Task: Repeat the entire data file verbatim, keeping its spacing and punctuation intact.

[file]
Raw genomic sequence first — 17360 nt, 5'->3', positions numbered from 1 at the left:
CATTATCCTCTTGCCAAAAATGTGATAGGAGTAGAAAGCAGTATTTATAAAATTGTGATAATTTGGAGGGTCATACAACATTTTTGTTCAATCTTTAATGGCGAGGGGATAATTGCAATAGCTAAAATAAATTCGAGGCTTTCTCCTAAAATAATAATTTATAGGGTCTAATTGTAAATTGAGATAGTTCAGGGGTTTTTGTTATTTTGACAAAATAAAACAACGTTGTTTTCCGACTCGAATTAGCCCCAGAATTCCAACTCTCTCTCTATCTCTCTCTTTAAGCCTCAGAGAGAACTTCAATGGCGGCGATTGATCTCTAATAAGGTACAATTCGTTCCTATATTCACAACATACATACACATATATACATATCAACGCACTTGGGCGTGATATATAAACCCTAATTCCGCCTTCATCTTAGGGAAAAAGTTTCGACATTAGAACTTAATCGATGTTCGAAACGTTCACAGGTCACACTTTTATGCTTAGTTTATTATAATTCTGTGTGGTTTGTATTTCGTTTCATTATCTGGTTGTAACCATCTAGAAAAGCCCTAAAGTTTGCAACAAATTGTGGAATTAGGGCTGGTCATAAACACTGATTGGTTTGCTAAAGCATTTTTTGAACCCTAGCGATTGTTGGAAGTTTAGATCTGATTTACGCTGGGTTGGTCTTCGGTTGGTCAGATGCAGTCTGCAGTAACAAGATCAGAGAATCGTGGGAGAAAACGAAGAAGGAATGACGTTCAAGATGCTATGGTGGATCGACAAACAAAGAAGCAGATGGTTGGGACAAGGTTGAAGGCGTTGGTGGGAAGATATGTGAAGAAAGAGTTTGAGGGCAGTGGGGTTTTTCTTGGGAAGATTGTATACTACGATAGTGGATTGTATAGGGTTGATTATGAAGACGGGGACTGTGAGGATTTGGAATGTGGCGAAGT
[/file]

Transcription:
Raw genomic sequence first — 17360 nt, 5'->3', positions numbered from 1 at the left:
CATTATCCTCTTGCCAAAAATGTGATAGGAGTAGAAAGCAGTATTTATAAAATTGTGATAATTTGGAGGGTCATACAACATTTTTGTTCAATCTTTAATGGCGAGGGGATAATTGCAATAGCTAAAATAAATTCGAGGCTTTCTCCTAAAATAATAATTTATAGGGTCTAATTGTAAATTGAGATAGTTCAGGGGTTTTTGTTATTTTGACAAAATAAAACAACGTTGTTTTCCGACTCGAATTAGCCCCAGAATTCCAACTCTCTCTCTATCTCTCTCTTTAAGCCTCAGAGAGAACTTCAATGGCGGCGATTGATCTCTAATAAGGTACAATTCGTTCCTATATTCACAACATACATACACATATATACATATCAACGCACTTGGGCGTGATATATAAACCCTAATTCCGCCTTCATCTTAGGGAAAAAGTTTCGACATTAGAACTTAATCGATGTTCGAAACGTTCACAGGTCACACTTTTATGCTTAGTTTATTATAATTCTGTGTGGTTTGTATTTCGTTTCATTATCTGGTTGTAACCATCTAGAAAAGCCCTAAAGTTTGCAACAAATTGTGGAATTAGGGCTGGTCATAAACACTGATTGGTTTGCTAAAGCATTTTTTGAACCCTAGCGATTGTTGGAAGTTTAGATCTGATTTACGCTGGGTTGGTCTTCGGTTGGTCAGATGCAGTCTGCAGTAACAAGATCAGAGAATCGTGGGAGAAAACGAAGAAGGAATGACGTTCAAGATGCTATGGTGGATCGACAAACAAAGAAGCAGATGGTTGGGACAAGGTTGAAGGCGTTGGTGGGAAGATATGTGAAGAAAGAGTTTGAGGGCAGTGGGGTTTTTCTTGGGAAGATTGTATACTACGATAGTGGATTGTATAGGGTTGATTATGAAGACGGGGACTGTGAGGATTTGGAATGTGGCGAAGT